Database Engine Availability Enhancements
The availability of Microsoft SQL Server 2005 databases is improved by online indexing operations. Database mirroring enables the creation of hot standby servers that provide rapid failover support with no loss of data from committed transactions.
Instance Availability: Failover Clustering
Instances of the SQL Server 2005 Database Engine support failover clusters on 32-bit and 64-bit Enterprise, Developer, and Enterprise Evaluation editions with as many nodes as the operating system supports. SQL Server 2005 Standard Edition supports 2-node failover clusters. Earlier versions of SQL Server supported 4-node clusters for 32-bit SQL Server instances and 8-node clusters for SQL Server 2000 (64-bit).
For more information, see Failover Clustering.
Instance Availability: Multi-Instance Support
SQL Server 2005 Enterprise, Developer, and Evaluation editions support up to 50 instances of the Database Engine on one computer. The other editions of SQL Server 2005 support up to 16 instances of the Database Engine on one computer. All editions of SQL Server 2000 are limited to 16 instances per computer.
Instance Availability: Dedicated Administrator Connection
In some error states, an instance of the Database Engine may not be able to accept new connections, preventing a database administrator from diagnosing the problem. The SQL Server 2005 Database Engine introduces a dedicated administrator connection (DAC); a member of the sysadmin fixed server role can use the new sqlcmd utility and the DAC to access and diagnose an instance of the Database Engine.
For more information, see Using a Dedicated Administrator Connection.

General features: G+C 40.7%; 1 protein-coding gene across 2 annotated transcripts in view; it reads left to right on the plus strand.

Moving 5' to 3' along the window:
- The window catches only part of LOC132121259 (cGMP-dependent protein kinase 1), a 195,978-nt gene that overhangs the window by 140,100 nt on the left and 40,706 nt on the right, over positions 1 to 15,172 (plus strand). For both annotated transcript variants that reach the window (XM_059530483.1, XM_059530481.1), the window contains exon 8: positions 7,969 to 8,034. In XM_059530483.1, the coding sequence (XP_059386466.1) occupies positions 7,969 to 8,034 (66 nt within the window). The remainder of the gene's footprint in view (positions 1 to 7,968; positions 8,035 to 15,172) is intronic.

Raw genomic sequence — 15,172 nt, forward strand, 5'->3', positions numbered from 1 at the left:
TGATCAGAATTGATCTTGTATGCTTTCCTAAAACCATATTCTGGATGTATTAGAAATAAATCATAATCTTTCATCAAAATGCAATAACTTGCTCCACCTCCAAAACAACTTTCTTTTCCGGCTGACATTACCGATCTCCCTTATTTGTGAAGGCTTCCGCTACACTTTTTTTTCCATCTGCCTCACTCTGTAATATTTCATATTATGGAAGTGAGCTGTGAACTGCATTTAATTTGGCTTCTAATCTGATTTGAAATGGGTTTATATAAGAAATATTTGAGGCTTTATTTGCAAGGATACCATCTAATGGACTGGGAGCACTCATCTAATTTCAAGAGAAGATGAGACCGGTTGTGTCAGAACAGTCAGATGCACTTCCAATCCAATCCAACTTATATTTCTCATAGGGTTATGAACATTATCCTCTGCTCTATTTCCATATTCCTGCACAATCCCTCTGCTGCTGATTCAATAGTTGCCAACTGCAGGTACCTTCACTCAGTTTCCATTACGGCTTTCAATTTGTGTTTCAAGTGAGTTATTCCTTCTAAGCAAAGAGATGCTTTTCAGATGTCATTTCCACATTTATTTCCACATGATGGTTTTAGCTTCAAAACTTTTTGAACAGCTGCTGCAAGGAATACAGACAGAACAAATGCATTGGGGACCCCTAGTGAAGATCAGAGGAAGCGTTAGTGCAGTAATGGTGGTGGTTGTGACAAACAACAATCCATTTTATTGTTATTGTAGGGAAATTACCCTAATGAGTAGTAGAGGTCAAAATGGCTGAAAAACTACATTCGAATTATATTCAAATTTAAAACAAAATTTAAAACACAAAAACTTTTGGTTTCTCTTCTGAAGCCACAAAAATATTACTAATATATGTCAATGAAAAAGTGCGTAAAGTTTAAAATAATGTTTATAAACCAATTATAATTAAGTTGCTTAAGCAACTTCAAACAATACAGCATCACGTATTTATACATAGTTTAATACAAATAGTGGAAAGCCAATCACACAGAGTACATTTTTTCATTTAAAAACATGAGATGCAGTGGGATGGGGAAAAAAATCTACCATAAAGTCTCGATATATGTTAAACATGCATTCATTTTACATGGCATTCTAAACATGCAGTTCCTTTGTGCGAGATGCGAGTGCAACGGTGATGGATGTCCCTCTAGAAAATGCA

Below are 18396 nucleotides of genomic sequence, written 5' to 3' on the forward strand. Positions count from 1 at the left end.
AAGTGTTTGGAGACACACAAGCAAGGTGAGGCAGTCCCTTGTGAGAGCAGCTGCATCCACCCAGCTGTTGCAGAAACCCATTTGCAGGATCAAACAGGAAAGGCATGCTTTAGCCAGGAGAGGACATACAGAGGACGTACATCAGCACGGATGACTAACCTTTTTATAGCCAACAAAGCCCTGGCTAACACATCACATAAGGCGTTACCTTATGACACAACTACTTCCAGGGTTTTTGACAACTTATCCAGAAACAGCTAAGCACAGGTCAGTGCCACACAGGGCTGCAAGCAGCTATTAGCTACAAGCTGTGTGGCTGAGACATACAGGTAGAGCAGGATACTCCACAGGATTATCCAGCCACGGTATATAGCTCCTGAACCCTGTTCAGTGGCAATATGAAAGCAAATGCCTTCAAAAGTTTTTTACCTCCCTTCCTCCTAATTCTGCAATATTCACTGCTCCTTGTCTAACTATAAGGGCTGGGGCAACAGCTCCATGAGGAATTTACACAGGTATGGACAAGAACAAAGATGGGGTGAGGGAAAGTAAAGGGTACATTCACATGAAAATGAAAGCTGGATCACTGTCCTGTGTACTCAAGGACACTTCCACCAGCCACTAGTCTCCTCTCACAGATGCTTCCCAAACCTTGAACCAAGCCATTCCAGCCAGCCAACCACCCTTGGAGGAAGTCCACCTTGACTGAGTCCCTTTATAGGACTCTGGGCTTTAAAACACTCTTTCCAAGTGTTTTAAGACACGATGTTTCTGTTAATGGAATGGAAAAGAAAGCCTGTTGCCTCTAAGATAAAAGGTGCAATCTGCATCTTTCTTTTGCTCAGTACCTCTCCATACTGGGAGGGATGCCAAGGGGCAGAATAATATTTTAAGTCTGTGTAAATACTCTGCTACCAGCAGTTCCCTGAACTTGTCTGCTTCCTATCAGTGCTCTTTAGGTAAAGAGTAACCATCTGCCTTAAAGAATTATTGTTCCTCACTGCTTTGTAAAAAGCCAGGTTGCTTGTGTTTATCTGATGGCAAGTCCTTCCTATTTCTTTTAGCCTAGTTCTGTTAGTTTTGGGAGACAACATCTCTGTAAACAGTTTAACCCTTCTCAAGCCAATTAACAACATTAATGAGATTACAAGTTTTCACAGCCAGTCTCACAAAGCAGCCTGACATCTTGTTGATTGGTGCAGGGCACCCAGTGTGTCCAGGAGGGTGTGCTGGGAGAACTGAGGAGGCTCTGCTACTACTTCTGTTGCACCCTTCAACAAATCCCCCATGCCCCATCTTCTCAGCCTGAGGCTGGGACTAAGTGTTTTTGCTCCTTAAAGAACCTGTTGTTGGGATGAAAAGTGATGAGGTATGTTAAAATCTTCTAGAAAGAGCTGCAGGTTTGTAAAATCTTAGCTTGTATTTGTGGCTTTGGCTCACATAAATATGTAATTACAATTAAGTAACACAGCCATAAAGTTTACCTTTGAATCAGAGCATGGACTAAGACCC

Instance Availability: Dynamic AWE Memory Management
When using AWE memory to support large amounts of memory, instances of the SQL Server 2005 Database Engine dynamically adjust the amount of memory they use based on current workloads. In earlier versions of SQL Server, when AWE memory was enabled, instances acquired a static amount of memory when the instance was started and could not adjust memory use to varying workloads.
For more information, see Managing Memory for Large Databases.
Instance Availability: Hot-Add Memory
Hot-Add Memory allows the SQL Server 2005 Database Engine to use new memory added to a computer while it is running. While earlier versions of SQL Server dynamically adjusted memory usage to match current workloads, they could not make use of memory added to the computer after it had started.
For more information, see Hot Add Memory.
Database Availability: Database Mirroring
Database mirroring creates a hot standby server for a database. Database mirroring is an alternative to failover clusters for improving the availability of a database and is easier to manage than failover clusters. In database mirroring, all updates to a database (the principal database) are immediately copied to a separate full copy of the database (the mirror database). The principal and mirror databases reside on two instances of the SQL Server Database Engine, which should reside on different computers. The server instance that is currently serving the principal database is called the principal server. The server instance that is currently maintaining the mirror database is called the mirror server. If the principal server fails, the mirror server can rapidly switch the mirror database to the role of principal database.
For more information, see Database Mirroring.
Database Availability: Database Snapshots
Database snapshots offer an efficient way to revert a database to a point of known logical consistency. A database snapshot records the current state of the data in a database as if all active transactions were rolled back. The snapshot then records all data changes from that point forward. If a mistake is made, such as dropping a large table, the database can be reverted to the state it was in at the time the snapshot was taken.
For more information, see Database Snapshots.
Database Availability: Checksum I/O Validation and Read-Retry
SQL Server 2005 increases data stability with the introduction of checksum and read-retry logic for database pages. The concepts of checksum and read-retry have provided rich benefits to the Microsoft Exchange Server to help detect I/O path problems that can lead to physical data problems. In SQL Server 2005, checksum and read-retry are built into the Database Engine.